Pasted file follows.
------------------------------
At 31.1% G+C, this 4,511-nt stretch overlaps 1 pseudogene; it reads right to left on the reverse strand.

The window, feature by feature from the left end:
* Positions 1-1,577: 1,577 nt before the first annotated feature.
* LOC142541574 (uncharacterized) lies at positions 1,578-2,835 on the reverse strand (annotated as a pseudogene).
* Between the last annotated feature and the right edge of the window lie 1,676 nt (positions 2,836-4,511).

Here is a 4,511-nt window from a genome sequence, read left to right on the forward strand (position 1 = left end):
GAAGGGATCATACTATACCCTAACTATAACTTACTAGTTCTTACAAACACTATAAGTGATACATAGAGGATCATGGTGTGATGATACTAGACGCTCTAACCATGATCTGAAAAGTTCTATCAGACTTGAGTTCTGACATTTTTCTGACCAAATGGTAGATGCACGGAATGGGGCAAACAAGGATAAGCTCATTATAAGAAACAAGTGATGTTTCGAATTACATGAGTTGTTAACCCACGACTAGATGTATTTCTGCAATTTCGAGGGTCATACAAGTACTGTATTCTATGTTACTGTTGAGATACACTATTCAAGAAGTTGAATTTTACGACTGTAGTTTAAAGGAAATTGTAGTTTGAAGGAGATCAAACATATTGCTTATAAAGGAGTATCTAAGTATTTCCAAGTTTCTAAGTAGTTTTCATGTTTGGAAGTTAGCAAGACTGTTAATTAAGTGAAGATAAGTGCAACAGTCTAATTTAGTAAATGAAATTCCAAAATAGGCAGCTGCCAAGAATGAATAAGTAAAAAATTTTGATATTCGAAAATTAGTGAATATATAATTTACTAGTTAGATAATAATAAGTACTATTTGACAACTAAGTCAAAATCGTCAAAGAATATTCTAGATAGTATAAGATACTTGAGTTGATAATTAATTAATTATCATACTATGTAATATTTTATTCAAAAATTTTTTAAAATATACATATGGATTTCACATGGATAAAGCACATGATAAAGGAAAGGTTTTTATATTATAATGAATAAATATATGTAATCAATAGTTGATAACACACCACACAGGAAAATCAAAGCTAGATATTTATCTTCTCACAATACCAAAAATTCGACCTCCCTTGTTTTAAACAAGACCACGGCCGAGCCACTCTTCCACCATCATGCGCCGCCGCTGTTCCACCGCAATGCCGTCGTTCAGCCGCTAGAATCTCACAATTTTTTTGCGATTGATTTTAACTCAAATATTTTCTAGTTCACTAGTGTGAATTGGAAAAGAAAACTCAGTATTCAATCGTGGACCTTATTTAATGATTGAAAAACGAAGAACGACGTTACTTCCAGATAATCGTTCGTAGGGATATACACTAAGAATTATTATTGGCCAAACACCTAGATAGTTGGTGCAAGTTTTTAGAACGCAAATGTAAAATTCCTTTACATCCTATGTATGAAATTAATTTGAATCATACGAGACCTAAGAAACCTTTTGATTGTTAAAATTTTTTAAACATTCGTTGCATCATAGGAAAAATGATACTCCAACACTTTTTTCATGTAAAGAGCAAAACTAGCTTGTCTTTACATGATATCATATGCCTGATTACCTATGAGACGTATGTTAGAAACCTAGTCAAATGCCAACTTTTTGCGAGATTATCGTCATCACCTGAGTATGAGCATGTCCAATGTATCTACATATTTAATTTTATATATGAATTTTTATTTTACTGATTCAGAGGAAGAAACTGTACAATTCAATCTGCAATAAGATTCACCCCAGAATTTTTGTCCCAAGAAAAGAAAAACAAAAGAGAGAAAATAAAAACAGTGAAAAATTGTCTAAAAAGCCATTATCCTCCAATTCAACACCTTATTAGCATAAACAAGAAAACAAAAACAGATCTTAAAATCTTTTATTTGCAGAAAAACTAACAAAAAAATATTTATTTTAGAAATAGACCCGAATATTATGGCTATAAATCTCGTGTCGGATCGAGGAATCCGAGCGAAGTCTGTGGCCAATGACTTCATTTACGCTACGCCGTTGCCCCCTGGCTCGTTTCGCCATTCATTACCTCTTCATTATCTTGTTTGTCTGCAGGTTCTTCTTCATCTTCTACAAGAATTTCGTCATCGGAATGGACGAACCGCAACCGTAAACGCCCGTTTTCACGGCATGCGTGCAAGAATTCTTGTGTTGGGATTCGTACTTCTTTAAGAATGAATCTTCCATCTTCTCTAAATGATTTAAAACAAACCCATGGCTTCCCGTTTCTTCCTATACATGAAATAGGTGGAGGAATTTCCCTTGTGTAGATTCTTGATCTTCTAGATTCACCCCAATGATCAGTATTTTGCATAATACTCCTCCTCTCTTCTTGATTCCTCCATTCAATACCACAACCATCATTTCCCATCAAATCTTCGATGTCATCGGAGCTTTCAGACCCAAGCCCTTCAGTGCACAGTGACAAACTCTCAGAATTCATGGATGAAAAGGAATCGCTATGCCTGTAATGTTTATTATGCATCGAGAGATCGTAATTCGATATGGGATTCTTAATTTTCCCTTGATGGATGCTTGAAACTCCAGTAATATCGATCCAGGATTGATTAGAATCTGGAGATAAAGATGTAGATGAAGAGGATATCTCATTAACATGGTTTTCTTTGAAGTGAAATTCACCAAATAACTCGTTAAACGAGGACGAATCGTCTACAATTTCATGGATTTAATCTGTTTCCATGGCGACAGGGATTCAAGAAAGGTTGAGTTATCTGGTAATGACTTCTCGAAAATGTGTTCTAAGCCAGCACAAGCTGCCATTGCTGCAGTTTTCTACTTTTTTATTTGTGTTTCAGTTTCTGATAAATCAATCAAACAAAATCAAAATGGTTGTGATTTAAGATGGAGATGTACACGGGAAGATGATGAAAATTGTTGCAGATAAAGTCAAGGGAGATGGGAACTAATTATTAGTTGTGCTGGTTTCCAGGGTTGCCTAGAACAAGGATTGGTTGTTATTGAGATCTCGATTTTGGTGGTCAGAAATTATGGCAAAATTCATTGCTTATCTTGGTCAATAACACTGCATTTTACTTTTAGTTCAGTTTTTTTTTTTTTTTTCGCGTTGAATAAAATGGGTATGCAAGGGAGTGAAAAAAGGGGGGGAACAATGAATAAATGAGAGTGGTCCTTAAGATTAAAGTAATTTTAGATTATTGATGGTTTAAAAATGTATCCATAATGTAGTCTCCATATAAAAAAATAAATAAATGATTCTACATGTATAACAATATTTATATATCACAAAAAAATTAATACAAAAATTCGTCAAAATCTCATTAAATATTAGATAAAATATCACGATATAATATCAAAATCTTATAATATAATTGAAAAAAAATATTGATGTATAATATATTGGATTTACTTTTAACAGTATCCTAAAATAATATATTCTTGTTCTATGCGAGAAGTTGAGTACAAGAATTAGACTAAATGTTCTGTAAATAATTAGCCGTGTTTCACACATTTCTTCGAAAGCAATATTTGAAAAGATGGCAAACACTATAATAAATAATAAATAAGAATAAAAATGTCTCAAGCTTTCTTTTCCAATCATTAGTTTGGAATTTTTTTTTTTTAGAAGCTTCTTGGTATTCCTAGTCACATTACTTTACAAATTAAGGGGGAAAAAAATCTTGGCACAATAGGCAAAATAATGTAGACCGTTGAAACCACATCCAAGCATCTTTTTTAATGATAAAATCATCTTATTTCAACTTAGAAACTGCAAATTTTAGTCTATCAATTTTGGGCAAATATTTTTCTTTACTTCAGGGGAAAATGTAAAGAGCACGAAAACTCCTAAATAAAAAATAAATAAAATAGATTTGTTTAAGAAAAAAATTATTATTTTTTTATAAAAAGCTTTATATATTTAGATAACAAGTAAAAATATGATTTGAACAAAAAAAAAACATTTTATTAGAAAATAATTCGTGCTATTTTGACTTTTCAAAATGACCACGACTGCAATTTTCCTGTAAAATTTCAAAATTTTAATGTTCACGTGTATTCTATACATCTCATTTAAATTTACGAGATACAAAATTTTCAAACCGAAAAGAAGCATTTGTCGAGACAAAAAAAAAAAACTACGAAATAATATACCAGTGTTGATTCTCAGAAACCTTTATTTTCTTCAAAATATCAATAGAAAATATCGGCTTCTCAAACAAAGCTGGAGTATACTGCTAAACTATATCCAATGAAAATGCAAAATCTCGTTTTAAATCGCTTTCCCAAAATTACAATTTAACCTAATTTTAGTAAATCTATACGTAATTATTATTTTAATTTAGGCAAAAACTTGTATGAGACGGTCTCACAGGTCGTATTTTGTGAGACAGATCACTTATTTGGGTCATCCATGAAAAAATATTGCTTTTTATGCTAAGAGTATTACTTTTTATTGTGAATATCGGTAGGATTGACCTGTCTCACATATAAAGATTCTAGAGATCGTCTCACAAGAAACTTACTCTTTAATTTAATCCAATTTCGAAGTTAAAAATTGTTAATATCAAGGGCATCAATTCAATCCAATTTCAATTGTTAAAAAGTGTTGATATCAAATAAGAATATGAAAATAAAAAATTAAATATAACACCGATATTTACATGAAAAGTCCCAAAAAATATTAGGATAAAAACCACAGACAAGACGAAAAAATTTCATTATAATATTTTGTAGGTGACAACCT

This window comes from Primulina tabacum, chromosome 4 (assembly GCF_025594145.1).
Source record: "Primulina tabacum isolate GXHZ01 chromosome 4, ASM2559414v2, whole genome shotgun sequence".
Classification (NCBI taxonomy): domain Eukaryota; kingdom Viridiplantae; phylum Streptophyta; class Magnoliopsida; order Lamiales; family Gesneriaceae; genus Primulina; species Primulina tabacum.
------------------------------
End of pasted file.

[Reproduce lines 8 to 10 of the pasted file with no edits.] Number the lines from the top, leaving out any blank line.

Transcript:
This window comes from Primulina tabacum, chromosome 4 (assembly GCF_025594145.1).
Source record: "Primulina tabacum isolate GXHZ01 chromosome 4, ASM2559414v2, whole genome shotgun sequence".
Classification (NCBI taxonomy): domain Eukaryota; kingdom Viridiplantae; phylum Streptophyta; class Magnoliopsida; order Lamiales; family Gesneriaceae; genus Primulina; species Primulina tabacum.